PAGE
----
Mrs. Clinton has said that Judge Merrick Garland, President Obama’s pick to fill the current vacancy, should be approved by the current Congress, but she still has not been clear about how she would handle his nomination if she is elected and he has not yet been confirmed. On Wednesday night, she spoke only generally about how she would appoint judges who would stand up for the American people.
Republicans have been fighting to repeal the Affordable Care Act since President Obama signed it into law, but in 2016 it has become something of an afterthought.
Mr. Trump wants to replace the health law with something, he says, that “works.” Mrs. Clinton has acknowledged that parts of the law need fixing, but said nothing specific about how she would curb rising health care costs.
“The surprise has been the nonexistent discussion of how to contain prescription drug prices,” said John Rother, president of the National Coalition on Health Care.
Still, Mr. Rother said he sympathized with the desire to keep things simple. “Hillary has to be cautious given her history and her wonk tendencies,” he said, “and Trump is uninformed on health policy.”
With so little focus on deficits, the national debt and funding for Social Security, the U.S. Chamber of Commerce wrote to Chris Wallace, the moderator of Wednesday’s debate, imploring him to press the candidates about their plans.
“We have heard very little to this point,” the chamber wrote, adding that “what we have heard has been distressing, with the candidates proposing to either do nothing or actually expand (rather than reform) these programs.”
At the debate, Mr. Trump said that his tax cuts would stimulate economic growth and finance entitlement programs. Mrs. Clinton said that she would tax the rich and reduce entitlement spending by making “harder decisions.” But the discussion ran aground when Mrs. Clinton, in an aside, poked at Mr. Trump over his tax avoidance, and he called her a “nasty woman.”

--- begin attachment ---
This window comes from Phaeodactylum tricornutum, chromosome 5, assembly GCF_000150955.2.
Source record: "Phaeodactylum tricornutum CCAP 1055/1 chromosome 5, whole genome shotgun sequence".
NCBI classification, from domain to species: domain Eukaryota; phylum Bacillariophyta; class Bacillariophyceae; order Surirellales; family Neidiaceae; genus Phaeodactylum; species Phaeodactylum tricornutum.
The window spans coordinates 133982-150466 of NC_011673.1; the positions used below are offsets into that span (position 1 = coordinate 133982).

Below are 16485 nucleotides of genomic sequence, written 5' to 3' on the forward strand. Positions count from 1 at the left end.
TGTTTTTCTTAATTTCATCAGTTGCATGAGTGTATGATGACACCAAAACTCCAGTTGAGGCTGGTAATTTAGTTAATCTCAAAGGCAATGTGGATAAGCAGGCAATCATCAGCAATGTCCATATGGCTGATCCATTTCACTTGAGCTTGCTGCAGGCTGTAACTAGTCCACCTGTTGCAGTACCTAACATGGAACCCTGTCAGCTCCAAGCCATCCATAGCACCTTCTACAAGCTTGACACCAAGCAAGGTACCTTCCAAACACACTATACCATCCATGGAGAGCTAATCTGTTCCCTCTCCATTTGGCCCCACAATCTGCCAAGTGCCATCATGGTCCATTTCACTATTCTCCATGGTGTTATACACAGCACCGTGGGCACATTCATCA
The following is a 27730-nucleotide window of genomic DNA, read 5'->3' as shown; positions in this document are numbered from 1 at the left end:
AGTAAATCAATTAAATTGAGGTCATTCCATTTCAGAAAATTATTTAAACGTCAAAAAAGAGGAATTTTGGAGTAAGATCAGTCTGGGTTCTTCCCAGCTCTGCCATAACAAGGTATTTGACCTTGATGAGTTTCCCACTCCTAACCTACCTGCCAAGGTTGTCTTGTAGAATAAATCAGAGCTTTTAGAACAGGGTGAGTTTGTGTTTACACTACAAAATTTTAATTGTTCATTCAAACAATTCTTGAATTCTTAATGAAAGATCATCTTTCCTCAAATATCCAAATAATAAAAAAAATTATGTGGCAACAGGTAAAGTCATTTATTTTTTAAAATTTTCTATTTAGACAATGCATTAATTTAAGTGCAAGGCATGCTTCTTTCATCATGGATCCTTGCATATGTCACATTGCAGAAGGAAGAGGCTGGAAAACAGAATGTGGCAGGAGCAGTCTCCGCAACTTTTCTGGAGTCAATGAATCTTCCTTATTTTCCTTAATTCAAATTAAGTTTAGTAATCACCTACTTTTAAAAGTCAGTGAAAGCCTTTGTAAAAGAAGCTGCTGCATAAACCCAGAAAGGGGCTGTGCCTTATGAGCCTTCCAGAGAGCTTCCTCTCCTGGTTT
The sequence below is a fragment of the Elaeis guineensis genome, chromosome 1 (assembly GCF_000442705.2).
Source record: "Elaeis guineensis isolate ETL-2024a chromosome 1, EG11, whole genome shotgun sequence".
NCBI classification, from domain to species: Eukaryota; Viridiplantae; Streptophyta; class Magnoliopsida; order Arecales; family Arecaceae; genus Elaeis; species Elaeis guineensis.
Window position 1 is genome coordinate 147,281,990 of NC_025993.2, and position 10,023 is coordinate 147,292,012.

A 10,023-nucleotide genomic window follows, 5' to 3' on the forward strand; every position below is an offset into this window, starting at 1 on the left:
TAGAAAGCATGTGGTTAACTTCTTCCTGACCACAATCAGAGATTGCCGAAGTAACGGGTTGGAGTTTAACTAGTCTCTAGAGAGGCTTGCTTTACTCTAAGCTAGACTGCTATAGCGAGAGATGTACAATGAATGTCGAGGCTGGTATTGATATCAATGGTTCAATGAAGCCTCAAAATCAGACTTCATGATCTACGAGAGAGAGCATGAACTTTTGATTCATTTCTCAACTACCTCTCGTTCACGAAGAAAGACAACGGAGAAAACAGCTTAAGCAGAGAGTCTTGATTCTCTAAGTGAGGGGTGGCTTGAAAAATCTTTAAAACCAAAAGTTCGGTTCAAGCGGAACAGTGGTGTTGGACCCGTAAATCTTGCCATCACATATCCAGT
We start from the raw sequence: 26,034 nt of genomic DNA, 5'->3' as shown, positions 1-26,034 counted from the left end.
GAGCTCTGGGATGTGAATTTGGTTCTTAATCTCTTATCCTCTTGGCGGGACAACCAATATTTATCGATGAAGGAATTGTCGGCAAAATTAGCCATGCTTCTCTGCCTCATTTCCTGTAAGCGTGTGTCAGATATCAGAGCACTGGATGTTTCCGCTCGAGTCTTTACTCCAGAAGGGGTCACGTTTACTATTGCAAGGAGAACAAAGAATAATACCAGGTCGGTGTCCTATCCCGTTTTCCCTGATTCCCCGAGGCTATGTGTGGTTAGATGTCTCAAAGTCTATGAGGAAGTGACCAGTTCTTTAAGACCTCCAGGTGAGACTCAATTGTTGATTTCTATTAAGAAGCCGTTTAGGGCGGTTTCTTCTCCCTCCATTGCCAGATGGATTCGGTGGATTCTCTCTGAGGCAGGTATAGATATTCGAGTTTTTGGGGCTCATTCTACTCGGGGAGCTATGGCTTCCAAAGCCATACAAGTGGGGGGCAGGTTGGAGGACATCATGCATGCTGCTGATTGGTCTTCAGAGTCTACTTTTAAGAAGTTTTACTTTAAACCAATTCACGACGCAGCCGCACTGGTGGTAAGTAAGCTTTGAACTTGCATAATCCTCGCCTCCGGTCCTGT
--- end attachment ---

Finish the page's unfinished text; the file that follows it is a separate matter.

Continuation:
Climate change might be one of the most consequential issues facing the planet, but it barely got a mention in the three 90-minute presidential debates: Fewer than five and a half minutes all told, according to the environmental website Grist.
Mrs. Clinton hit Mr. Trump for suggesting that global warming was a “hoax” perpetrated by the Chinese, yet she offered few solutions beyond the deployment of more solar panels. Mr. Trump underscored his support for domestic drilling and burning coal, and in the second debate he dismissed alternative energy sources by saying the United States could not be powered by wind and solar energy alone.
So little attention was paid to climate change that some activists took matters into their own hands. The Yale School of Environmental Studies published a guide on social media about what Mrs. Clinton and Mr. Trump have said about energy and the environment to help voters judge for themselves.
For more information, go to: www.beverlyhillsimmigrationlaw.com